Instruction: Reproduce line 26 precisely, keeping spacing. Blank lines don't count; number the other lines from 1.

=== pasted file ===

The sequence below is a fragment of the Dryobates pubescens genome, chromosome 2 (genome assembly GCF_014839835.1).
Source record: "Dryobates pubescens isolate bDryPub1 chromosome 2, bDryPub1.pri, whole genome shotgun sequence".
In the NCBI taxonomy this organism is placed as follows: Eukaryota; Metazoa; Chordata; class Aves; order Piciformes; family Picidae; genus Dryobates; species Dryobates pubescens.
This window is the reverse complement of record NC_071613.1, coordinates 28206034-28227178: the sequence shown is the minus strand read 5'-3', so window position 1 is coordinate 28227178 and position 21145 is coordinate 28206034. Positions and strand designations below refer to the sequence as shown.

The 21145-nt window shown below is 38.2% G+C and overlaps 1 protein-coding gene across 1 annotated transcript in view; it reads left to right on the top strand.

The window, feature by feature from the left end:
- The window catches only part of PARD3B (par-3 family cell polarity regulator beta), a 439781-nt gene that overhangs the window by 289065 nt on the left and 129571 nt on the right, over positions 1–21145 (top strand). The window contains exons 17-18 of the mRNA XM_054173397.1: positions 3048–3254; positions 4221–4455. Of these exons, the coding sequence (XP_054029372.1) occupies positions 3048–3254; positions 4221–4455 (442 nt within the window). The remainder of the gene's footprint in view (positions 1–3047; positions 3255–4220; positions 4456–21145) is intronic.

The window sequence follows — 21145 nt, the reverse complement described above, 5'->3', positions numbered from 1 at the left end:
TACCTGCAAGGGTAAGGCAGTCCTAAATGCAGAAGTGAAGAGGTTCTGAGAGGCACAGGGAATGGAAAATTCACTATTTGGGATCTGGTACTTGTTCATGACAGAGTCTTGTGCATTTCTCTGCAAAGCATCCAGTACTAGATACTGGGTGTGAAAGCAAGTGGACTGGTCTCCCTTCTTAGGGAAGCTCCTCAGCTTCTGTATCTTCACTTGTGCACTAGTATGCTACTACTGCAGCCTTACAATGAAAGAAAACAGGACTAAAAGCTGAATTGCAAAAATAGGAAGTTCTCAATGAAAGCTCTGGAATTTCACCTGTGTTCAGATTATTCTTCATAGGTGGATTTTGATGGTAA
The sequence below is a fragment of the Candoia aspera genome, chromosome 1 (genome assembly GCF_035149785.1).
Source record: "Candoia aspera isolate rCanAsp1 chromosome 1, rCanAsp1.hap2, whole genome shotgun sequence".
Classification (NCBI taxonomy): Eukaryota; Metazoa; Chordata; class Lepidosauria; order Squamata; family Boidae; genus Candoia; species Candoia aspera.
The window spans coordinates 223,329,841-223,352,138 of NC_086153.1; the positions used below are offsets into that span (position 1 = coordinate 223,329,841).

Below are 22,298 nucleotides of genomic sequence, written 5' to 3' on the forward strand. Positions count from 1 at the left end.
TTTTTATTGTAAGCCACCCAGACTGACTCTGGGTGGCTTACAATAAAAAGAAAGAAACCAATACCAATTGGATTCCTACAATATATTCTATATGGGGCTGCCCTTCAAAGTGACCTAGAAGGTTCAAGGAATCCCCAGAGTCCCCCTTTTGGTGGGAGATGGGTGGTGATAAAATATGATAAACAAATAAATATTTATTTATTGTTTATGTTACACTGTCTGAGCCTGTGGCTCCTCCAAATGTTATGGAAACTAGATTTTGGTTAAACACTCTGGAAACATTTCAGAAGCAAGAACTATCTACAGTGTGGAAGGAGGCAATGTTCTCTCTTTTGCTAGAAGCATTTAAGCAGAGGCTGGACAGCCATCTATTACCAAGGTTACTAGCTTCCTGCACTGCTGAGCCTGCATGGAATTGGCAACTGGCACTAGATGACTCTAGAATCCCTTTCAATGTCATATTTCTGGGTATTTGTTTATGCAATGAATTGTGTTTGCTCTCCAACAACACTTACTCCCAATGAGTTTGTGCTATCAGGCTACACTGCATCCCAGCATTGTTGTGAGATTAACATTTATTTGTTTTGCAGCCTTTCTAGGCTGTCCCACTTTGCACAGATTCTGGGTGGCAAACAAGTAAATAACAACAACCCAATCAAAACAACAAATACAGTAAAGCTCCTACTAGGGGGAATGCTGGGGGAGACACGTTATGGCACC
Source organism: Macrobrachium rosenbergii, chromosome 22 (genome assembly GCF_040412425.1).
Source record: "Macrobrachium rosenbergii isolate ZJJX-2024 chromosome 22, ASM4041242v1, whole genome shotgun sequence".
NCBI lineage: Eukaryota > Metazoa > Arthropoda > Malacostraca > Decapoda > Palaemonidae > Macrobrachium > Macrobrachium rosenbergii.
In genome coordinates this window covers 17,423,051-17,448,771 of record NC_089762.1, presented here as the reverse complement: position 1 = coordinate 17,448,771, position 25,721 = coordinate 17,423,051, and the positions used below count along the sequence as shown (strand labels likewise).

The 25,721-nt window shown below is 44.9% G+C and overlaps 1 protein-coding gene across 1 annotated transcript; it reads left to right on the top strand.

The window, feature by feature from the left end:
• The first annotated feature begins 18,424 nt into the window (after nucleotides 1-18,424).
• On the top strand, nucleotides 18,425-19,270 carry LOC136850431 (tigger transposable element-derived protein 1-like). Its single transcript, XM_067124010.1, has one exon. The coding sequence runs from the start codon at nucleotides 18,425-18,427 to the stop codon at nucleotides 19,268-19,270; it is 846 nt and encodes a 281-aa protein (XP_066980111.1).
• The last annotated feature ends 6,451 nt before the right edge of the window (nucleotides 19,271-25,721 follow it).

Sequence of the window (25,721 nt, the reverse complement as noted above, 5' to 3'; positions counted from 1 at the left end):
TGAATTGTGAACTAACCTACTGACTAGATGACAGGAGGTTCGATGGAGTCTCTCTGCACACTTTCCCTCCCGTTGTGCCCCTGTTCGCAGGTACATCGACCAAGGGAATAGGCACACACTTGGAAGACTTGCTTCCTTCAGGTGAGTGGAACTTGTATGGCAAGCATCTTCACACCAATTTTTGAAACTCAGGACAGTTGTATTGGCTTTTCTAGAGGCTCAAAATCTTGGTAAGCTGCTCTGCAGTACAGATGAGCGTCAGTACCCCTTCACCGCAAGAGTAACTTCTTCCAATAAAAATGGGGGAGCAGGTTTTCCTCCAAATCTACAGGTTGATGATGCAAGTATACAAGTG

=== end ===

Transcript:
TGAATTGTGAACTAACCTACTGACTAGATGACAGGAGGTTCGATGGAGTCTCTCTGCACACTTTCCCTCCCGTTGTGCCCCTGTTCGCAGGTACATCGACCAAGGGAATAGGCACACACTTGGAAGACTTGCTTCCTTCAGGTGAGTGGAACTTGTATGGCAAGCATCTTCACACCAATTTTTGAAACTCAGGACAGTTGTATTGGCTTTTCTAGAGGCTCAAAATCTTGGTAAGCTGCTCTGCAGTACAGATGAGCGTCAGTACCCCTTCACCGCAAGAGTAACTTCTTCCAATAAAAATGGGGGAGCAGGTTTTCCTCCAAATCTACAGGTTGATGATGCAAGTATACAAGTG